Superstitions in the workplace
Eating some fruits and using chopsticks may bring bad luck.
One superstition in the workplace in Taiwan that few Filipino workers may have heard of is the Kuai Kuai culture.
Many of us may have experienced in the office that our computers or other gadgets act up, but once the IT guy comes, the computer suddenly runs normally. This doesn’t make much sense but the phenomenon does exist. That’s why some people come up with an idea that to make the electronics run smoothly, they can place a bag of Kuai Kuai, a Taiwanese snack whose name basically means well-behaved.
Interestingly, there are some rules with regard to how you place these good luck charms.
First of all, there are different flavors of Kuai Kuai, including five-spice, chocolate, peanut and coconut butter. The only flavor which works as amulet is coconut butter with green packaging. Don’t put five-spice or chocolate flavored Kuai Kuai, which are in yellow or red packages, on your computer or electronics. Instead of making your gadgets obedient, that may cause unwanted outcomes.
Secondly, you should not place a bag of Kuai Kuai on the computer without checking its expiration date. Once the snack expires, the magic of keeping your electronics well-behaved also goes away.
Except for the technology sector, there is a taboo for media workers, health workers, policemen and firefighters in Taiwan. Once you become a journalist, a doctor or a policeman, you’ll be reminded that it’s prohibited to eat pineapples or mangoes, at least not in front of your colleagues.
Why? Taiwanese call pineapples ong-lai, which sounds like “good fortune/prosperity comes” in Taiwanese, and in Mandarin Chinese, the pronunciation of mango is the same as “busyness.” While most industries love their businesses to be prosperous, it’s not a good thing for journalists, doctors or policemen because that means a big disaster, a serious accident may happen or many people may fall ill or be hurt.
Again, there is no scientific basis behind this blind faith and many health workers or policemen may find it ridiculous and never care about the taboo. But as a reporter, I’ve seen more than once that other journalists ate pineapples the day before and the next day, a big news broke out and everyone was overwhelmed in the newsroom. As a result, it’s considered better to believe the taboo than not in the news industry in Taiwan.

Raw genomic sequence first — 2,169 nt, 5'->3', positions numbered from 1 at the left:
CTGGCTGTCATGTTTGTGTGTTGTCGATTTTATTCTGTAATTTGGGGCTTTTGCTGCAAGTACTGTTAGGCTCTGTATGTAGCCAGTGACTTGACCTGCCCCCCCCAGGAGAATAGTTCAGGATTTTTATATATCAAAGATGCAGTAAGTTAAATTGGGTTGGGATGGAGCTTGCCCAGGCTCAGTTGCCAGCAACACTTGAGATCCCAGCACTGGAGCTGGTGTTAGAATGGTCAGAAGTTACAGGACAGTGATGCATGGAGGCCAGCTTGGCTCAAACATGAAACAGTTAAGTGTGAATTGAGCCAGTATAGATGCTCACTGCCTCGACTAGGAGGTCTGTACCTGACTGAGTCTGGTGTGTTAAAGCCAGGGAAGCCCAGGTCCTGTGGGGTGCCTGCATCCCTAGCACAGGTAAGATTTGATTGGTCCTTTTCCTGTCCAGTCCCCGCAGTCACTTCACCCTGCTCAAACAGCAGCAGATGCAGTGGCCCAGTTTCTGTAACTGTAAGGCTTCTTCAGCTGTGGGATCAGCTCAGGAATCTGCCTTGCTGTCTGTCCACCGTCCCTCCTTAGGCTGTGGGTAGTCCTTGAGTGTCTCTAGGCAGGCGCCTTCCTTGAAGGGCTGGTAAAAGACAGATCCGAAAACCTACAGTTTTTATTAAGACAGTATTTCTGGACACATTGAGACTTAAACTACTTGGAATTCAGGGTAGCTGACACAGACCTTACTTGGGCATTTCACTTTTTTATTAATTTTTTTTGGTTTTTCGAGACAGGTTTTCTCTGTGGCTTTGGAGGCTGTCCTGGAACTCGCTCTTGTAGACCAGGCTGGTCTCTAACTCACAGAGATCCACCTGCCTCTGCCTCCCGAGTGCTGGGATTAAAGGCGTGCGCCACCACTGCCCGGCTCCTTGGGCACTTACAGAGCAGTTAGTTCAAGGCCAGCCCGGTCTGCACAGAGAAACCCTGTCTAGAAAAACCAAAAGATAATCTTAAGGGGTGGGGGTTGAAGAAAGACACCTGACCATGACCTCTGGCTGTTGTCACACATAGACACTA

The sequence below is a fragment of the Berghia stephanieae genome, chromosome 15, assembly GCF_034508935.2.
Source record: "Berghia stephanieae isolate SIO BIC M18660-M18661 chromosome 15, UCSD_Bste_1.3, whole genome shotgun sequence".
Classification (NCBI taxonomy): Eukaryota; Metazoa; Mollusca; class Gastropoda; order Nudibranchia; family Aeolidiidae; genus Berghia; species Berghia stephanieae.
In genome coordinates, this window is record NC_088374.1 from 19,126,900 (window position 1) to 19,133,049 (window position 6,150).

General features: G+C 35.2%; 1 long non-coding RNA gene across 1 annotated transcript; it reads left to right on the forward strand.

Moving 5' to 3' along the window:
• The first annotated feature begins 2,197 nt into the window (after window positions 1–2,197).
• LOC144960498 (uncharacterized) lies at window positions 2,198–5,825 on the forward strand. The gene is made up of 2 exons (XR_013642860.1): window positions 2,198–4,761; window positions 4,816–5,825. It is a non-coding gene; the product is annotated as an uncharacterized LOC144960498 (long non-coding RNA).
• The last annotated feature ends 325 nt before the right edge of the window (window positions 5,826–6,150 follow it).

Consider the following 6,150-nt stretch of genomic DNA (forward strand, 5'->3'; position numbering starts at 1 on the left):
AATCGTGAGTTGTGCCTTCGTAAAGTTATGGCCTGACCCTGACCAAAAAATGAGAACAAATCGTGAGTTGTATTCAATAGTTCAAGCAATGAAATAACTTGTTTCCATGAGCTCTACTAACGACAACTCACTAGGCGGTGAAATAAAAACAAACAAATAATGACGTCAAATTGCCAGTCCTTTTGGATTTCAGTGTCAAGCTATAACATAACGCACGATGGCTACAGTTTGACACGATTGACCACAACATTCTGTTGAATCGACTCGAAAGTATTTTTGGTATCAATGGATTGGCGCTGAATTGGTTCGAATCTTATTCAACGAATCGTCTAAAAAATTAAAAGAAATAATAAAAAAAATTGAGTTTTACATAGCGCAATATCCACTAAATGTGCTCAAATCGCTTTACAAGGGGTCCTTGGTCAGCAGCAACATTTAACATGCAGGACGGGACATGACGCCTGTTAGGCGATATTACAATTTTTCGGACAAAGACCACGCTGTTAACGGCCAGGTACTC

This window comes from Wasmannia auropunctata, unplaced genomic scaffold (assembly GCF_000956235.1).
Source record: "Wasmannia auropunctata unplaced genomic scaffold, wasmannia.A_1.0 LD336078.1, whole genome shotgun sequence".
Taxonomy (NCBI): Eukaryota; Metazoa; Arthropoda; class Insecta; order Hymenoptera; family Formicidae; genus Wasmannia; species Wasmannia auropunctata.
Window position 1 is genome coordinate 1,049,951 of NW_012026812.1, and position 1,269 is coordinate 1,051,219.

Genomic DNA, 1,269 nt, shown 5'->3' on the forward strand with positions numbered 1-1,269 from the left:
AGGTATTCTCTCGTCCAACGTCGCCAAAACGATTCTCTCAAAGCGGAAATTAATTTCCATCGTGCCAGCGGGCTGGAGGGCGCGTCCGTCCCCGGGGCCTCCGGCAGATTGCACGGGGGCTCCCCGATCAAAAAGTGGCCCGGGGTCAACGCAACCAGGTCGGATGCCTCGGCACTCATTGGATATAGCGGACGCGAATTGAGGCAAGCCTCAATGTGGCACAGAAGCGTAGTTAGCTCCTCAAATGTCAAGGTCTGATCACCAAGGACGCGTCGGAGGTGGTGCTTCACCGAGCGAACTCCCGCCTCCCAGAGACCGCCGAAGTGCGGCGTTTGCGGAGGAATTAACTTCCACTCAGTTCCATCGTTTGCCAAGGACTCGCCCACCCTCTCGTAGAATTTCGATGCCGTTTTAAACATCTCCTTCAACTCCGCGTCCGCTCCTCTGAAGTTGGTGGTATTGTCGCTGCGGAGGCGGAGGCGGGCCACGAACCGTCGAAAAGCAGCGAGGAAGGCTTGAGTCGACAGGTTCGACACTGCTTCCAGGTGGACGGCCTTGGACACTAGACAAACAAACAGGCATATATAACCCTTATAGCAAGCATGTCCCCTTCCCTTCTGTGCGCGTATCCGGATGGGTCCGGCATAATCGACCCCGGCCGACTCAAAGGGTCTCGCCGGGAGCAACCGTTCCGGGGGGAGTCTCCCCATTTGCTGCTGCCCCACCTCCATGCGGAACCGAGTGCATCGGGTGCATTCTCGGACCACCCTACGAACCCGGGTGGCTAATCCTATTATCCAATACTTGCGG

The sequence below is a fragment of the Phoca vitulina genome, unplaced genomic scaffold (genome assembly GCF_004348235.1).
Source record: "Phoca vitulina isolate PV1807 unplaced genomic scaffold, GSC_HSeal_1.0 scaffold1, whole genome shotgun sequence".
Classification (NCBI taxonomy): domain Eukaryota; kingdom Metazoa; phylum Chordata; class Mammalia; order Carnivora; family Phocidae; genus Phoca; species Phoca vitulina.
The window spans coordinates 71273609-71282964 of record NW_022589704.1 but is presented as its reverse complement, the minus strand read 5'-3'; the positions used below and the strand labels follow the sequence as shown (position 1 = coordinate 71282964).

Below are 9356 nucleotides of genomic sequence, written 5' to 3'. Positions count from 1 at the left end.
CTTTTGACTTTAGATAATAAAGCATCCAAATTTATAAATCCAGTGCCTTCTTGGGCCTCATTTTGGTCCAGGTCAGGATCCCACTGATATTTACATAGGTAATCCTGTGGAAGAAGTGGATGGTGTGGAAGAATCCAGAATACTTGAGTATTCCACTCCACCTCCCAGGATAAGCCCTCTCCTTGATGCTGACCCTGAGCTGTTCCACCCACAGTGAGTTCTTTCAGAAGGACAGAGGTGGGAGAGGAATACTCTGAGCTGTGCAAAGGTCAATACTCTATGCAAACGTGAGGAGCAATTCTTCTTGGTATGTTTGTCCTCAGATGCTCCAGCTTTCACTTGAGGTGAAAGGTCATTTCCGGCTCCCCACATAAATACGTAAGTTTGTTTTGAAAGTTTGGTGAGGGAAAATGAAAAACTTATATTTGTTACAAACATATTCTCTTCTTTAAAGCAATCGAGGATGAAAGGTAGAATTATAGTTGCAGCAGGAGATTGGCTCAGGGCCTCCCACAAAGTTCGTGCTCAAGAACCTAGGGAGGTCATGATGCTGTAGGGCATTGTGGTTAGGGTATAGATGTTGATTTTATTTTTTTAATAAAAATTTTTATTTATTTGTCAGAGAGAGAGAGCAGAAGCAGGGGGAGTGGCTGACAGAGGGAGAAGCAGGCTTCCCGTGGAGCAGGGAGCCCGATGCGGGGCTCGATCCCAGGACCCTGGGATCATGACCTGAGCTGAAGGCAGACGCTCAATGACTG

There are also some taboos not related to the workplace but to people’s daily lives.
I noticed that in the Philippines, a westernized society, that everybody uses forks and spoons when they are eating. Most Filipinos I met use chopsticks well. In Taiwan, everybody use chopsticks and almost every child has the experience of being scolded by their parents for sticking chopsticks into the rice.
The reason why it’s not allowed, according to my parents, is because it looks like we are worshipping our ancestors by sticking incense sticks in the incense burner bowl. In other words, it symbolizes someone in the family who passed away; hence, it is unpleasant seeing people doing that and those who do that will be considered ill-mannered.
Furthermore, it is rude to knock any plates or bowls with chopsticks. In Chinese culture, hitting dishes with chopsticks is the practice of beggars and the homeless, and it is very impolite to do so at the dinner table.
Last but not least, you’re not supposed to leave any bits of rice in the bowl when you’re finished. Taiwanese parents like to warn their kids that if they don’t cherish food and leave rice in their bowls, it’s very likely that they’ll marry someone with lots of pimples.
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